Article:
The late 19th century was a period of increased tension and conflict between science and religion; the relationship is dramatized in this engraving by W. Ridgway (published in 1878) after Daniel Huntington's 1868 painting Philosophy and Christian Art. An attractive young woman attempts to persuade a wizened natural philosopher of the virtue of Christian art (in the form of an adoration scene), while he resolutely points to his book, the pages of which read "SCIENTIA" and "MECHANICA", in answer. In addition to youth and beauty, the young woman has nature itself, seen through the window, on her side. (In the original painting, the landscape is a somewhat wilder Romantic scene, meant to emphasize the power of nature.)

Selected inventor

Vannevar Bush

Vannevar Bush (March 11, 1890 – June 30, 1974) was an American engineer and science administrator, known for his work on analog computing, his political role in the development of the atomic bomb, and the idea of the memex—seen as a pioneering concept for the World Wide Web. A leading figure in the development of the military-industrial complex and the military funding of science in the United States, Bush was a prominent policymaker and public intellectual ("the patron saint of American science") during World War II and the ensuing Cold War. Through his public career, Bush was a proponent of democratic technocracy and of the centrality of technological innovation and entrepreneurship for both economic and geopolitical security.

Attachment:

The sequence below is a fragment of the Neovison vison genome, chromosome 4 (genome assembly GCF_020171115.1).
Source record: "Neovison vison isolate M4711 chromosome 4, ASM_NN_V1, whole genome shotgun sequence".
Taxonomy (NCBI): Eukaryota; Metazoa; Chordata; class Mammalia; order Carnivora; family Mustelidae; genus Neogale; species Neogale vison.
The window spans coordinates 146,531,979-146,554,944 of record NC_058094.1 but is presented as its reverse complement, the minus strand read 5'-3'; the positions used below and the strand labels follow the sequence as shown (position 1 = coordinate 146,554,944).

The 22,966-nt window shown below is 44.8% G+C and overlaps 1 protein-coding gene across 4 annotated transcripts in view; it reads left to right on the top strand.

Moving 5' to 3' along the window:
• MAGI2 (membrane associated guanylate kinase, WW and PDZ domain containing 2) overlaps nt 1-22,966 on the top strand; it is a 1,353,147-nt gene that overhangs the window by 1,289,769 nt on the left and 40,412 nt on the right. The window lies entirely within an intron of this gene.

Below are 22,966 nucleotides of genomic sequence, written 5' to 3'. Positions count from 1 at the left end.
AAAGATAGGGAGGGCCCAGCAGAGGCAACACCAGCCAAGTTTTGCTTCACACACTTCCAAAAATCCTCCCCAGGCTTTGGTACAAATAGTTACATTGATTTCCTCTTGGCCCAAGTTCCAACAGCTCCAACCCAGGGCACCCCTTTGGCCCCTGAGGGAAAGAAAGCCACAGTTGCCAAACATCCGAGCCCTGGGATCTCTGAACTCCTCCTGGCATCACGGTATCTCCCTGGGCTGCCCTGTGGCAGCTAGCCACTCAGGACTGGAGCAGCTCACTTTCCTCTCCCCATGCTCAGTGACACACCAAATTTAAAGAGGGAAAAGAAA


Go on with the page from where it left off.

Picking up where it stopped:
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Did you know

...that the travel narrative The Malay Archipelago, by biologist Alfred Russel Wallace, was used by the novelist Joseph Conrad as a source for his novel Lord Jim?

...that the seventeenth century philosophers René Descartes, Baruch Spinoza, and Gottfried Leibniz, along with their Empiricist contemporary Thomas Hobbes all formulated definitions of conatus, an innate inclination of a thing to continue to exist and enhance itself?

...that the history of biochemistry spans approximately 400 years, but the word "biochemistry" in the modern sense was first proposed only in 1903, by German chemist Carl Neuberg?

...that the Great Comet of 1577 was viewed by people all over Europe, including famous Danish astronomer Tycho Brahe and the six year old Johannes Kepler?

...that the Society for Social Studies of Science (often abbreviated as 4S) is, as its website claims, "the oldest and largest scholarly association devoted to understanding science and technology"?


...Archive

Selected anniversaries


November 14:
  • 1863 – Birth of Leo Hendrik Baekeland, Flemish-American chemist and inventor of the first synthetic plastic, Bakelite (d. 1944)

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Things you can do

Help out by participating in the History of Science Wikiproject (which also coordinates the histories of medicine, technology and philosophy of science) or join the discussion.

Open task for the history of science

History of Science collaboration of the month: Wikipedia:WikiProject History of Science/Collaboration of the Month/current

Science collaboration of the month:

→ Here are some Open Tasks :

Searchtool.svg The History of Science Collaboration is On the Origin of Species.